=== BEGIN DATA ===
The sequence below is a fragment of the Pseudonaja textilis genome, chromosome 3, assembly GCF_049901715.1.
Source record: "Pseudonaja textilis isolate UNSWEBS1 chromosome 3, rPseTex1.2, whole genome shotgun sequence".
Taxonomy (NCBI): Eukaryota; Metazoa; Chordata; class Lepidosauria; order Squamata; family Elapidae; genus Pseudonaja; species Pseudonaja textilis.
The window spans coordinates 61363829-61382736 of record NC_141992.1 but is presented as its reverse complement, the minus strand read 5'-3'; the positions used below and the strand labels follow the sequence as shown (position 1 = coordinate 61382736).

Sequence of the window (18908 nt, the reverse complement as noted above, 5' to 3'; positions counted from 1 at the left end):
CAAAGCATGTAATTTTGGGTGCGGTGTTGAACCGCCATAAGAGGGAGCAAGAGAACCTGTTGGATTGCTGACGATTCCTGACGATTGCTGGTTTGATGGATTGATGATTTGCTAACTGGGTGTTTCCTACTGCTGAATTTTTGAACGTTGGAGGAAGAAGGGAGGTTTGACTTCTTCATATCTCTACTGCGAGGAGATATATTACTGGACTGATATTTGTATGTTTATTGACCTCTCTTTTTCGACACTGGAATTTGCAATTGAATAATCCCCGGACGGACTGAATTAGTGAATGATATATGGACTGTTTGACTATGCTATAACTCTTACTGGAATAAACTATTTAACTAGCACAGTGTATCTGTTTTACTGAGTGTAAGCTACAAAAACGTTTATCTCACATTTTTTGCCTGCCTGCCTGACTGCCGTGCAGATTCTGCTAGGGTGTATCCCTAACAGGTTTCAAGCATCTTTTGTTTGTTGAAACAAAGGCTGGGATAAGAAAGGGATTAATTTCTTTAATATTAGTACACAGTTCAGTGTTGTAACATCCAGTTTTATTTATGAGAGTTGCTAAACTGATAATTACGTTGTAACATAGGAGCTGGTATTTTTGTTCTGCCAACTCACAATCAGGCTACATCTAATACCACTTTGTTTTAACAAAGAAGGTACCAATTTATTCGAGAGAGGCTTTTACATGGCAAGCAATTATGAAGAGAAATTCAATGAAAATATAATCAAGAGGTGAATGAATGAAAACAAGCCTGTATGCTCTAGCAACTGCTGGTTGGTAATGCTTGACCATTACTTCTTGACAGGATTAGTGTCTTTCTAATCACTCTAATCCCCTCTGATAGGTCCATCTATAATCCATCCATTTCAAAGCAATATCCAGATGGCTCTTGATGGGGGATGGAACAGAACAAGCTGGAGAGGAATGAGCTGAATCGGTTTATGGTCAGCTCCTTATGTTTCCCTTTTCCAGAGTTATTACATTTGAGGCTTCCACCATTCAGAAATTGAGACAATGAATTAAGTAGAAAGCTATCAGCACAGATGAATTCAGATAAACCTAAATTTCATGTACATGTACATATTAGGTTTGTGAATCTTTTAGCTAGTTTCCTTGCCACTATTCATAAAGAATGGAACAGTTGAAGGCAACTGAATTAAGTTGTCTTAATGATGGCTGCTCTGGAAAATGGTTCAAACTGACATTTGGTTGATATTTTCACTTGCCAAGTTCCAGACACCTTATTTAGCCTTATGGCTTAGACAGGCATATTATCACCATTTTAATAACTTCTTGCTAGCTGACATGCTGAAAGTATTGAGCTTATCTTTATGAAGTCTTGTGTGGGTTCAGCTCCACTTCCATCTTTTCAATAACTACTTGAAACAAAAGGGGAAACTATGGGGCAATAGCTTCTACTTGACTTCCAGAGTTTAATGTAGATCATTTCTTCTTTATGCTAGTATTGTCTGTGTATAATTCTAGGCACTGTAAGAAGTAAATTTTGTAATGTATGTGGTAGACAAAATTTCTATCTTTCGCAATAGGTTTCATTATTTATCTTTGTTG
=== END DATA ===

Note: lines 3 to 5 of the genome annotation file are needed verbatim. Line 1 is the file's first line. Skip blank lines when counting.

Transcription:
Taxonomy (NCBI): Eukaryota; Metazoa; Chordata; class Lepidosauria; order Squamata; family Elapidae; genus Pseudonaja; species Pseudonaja textilis.
The window spans coordinates 61363829-61382736 of record NC_141992.1 but is presented as its reverse complement, the minus strand read 5'-3'; the positions used below and the strand labels follow the sequence as shown (position 1 = coordinate 61382736).

Sequence of the window (18908 nt, the reverse complement as noted above, 5' to 3'; positions counted from 1 at the left end):